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Discussion Starter · #1 ·
Hello all,

Im brand new to the site and have been seeing some really great stuff and getting some good ideas. I've noticed some of you have a lot of experience with carving foam for tombstones and have a couple of questions maybe you could help me with...

I am planning on building a lot of decorations in the next few months leading up to my Halloween themed wedding this october 31st and i will end up using a lot of foam. I want to make some bigger pieces possibly and need to know a good way to glue sheets of foam together.

Is hot glue sufficient? or should i laminate sheets together with epoxy etc...

Once i have these pieces done, i planned on coating them with west system epoxy to add durability and strength. Does anyone have any experience doing something similar to this? and were there any major problems along the way? eg, epoxy melting the foam etc...

anyways i've gone on long enough....any feedback would be appreciated.


Typical Ghoul Next Door
7,884 Posts
I don't believe larger pieces will hold together with just hot glue. Small stuff it would work okay. Hot glue may also melt the foam slightly if you get one of the hot temp guns.

I've always used glue specifically made for foam (foam safe) - gorilla glue (longer cure time, but strong), liquid nails for foamboard/foamcore, etc...

As long as whatever epoxy you get is specifically formulated to work with foam, it shouldn't melt it.

Evil Lord of Legumes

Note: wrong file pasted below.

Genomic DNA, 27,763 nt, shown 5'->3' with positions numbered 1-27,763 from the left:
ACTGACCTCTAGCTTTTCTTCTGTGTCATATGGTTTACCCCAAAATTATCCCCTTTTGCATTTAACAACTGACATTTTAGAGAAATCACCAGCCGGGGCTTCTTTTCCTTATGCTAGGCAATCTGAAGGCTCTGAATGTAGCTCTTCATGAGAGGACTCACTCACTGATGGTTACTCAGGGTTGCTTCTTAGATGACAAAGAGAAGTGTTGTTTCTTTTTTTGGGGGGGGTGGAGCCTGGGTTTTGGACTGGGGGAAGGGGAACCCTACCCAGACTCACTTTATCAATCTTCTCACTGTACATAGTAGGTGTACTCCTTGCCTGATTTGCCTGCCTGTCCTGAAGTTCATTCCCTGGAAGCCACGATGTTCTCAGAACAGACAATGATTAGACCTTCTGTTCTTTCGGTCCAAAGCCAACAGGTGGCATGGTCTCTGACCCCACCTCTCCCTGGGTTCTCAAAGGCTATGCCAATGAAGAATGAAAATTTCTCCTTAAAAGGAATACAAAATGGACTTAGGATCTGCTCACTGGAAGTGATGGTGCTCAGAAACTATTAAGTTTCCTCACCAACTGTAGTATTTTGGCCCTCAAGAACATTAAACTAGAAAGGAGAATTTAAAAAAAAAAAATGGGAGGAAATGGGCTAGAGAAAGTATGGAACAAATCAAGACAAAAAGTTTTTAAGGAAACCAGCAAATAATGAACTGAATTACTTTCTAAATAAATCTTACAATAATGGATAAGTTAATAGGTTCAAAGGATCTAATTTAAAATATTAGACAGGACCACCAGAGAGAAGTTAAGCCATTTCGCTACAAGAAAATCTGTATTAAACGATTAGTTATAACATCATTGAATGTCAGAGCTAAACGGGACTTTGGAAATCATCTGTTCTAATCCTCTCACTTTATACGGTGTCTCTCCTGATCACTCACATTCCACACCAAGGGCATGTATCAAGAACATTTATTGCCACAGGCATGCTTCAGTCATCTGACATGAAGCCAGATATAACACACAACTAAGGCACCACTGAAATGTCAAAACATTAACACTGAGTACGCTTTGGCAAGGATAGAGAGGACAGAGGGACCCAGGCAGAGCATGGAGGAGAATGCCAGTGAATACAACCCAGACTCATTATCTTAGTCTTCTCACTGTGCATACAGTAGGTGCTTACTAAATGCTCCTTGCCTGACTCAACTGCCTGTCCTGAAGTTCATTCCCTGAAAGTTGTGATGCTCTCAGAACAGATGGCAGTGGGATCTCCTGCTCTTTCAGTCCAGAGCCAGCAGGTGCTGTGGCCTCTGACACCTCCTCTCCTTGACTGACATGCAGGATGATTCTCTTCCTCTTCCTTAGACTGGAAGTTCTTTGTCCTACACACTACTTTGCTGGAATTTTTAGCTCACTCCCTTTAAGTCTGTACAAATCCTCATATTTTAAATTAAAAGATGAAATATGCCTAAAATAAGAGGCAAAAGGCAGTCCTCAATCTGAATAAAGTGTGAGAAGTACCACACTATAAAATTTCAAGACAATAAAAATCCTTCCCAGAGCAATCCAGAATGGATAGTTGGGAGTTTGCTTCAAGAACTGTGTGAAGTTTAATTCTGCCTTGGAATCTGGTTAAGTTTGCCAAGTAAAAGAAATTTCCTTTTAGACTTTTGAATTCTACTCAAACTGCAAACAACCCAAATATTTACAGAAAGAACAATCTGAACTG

890 Posts
Definitely be careful with the adhesives. Just like Frankie's Girl said, make sure your glues are listed as safe for foam. I had some glue lying around that I thought would be safe. When you applied it to the foam, it didn't seem to melt it right away. However, when I came back the next day to paint, the glue had dissolved away the foam at the joints and all my pieces fell apart. Liquid Nails for foam is your new best friend.

69 Posts
I always use Liquid Nails. I have a cemetery entrance (Pics in my folder) that were made with wood but I glued foam sheets on top of the wood pillars with liquid nails and it's held up great!

Welcome to the forum! I am pretty new here too and have met some incredibly talented people who are SOOOO eager to help you build!

I also was planning an October 31 wedding this year but we split up so the wedding's off. Good luck, It will be a beautifully haunting event, I'm sure!

Obssessed Haunter
3,039 Posts
I used gorilla glue on my foam projects.... my alligator I glued foam together before carving... and the pirate ship I made .. parts of it was held together with gorilla glue.

One word on the gorilla glue.... It expands when it cures. So you need to have some pressure on your foam pieces while it dries. If you dont, the glue will still hold well but it pushed the pireces apart some and then you have air pockets. When you carve the foam you will find you have empty spaces sometimes at the joints. I just added some glue to fill the 'pockets' .

89 Posts
Liquid Nail is the best I have found so far. Then masking tape across the joint to hold it in place for about 24 hours. Keep in mind, the colder your workspace gets (I do mostly all my work in the garage in the Fall) the longer it will take to dry.

Mill Creek Haunted Hollow
6,359 Posts
A lot has to do with the type of foam you are using. Different types of styrofoam react differently to adhesives.

If you are using a light, less dense foan -- such as the sheet pill styrofoam sold at home improvement stores, I recommend an all weather white glue. I have had great success with Titebond II. Stronger adhesives, such as Liquid Nails Heavy Duty Construction Adhesive will eat through softer foams.

If you are using the more dense foam (usually pink or blue) then liquid nails for foam is fantastic. It's a strong and reliable adhesive. But please, please get Liquid Nails for foam. The construction ahdesive can eat through the denser foam if too much is applied. It can also make the foam brittle.

If you're using the green crush foam usually associated with faux flower arrangements and the like, then use glue specifically made to soak into and adhere the pieces.
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